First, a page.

By Nick Dermody
BBC News Online
The Archbishop of Canterbury is to be a guest speaker at Swansea's festival to mark the 50th anniversary of the death of Dylan Thomas.
Well versed: Dr Williams talks on Thomas, a fellow poet from the Swansea area
Dr Rowan Williams, who is a published poet himself, will talk about his love of Wales' most famous bard whose best work arguably draws on the meaning of life and death.
Thomas was born and brought up in Swansea while Dr Williams, who leads the world's 70m Anglicans and was formerly the Archbishop of Wales, was raised in a Welsh-speaking family in the Swansea Valley.
The archbishop heads a list of celebrities, poets and performers taking part in weeks of events to celebrate the life of the hard-living poet who died aged just 39 in November 1953 in New York after yet another mammoth drinking bout.
He is to give a talk at Swansea's Dylan Thomas Centre, the focal point of the city's cultural festivities in memory of Thomas.
Life and death: The festival celebrates the work of Dylan Thomas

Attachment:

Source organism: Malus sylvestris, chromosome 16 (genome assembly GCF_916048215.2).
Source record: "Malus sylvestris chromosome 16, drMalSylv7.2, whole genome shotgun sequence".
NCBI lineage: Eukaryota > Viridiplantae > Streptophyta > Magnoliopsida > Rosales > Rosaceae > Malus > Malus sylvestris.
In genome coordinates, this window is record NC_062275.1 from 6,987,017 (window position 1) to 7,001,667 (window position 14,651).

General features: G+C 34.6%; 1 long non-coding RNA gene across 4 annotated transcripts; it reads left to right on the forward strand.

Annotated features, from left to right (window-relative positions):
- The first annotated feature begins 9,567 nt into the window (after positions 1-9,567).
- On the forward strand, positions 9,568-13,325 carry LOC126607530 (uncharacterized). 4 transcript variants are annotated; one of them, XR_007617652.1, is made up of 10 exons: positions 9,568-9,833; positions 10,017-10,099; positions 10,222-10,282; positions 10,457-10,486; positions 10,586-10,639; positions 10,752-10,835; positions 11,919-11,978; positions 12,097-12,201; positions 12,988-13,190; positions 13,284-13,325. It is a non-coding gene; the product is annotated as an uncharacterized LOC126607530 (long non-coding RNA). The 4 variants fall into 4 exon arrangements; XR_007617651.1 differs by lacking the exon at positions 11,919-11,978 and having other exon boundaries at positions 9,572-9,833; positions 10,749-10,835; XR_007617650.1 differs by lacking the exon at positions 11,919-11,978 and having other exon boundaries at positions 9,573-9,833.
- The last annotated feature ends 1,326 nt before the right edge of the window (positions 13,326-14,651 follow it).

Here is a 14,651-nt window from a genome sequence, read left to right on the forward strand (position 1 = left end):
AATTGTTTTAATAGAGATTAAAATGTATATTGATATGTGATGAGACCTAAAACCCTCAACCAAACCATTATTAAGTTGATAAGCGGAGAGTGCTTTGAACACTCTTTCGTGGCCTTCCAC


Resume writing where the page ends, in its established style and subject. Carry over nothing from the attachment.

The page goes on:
The evening, on 31 October, is the same night as comedian and writer Alexei Sayle gives his take on Thomas' short story writing skills.
Dr Williams' attendance is a coup for the festival which can already boast the Liverpool poets Roger McGough and Brian Patten in its line-up as well as the veteran Welsh poet, Dannie Abse.
Thomas fans argue his legacy was largely ignored in Wales for years after his death by a literary establishment which was embarrassed by the man's chaotic lifestyle of alcohol and infidelity.
The contribution of the Archbishop of Canterbury is seen as his artistic support for the work to ensure that Thomas gets the recognition he deserves in his own country, say organisers.
David Woolley, literature officer at the Dylan Thomas Centre, secured the Dr Williams' visit.
He said: "He is obviously acknowledging that Dylan is an important part of the culture of Wales.
"The archbishop is here as a poet. He has said himself that he wants to be seen as a poet who has religious themes.
"And the same can be said for Dylan Thomas. Both in style and imagery Dylan's poetry is hugely influenced by the Bible and religious themes.
"Therefore, it's a quite appropriate really that someone who is the Archbishop of Canterbury but also write poetry should be at the festival about Dylan Thomas
"There is plenty of common ground there poetically."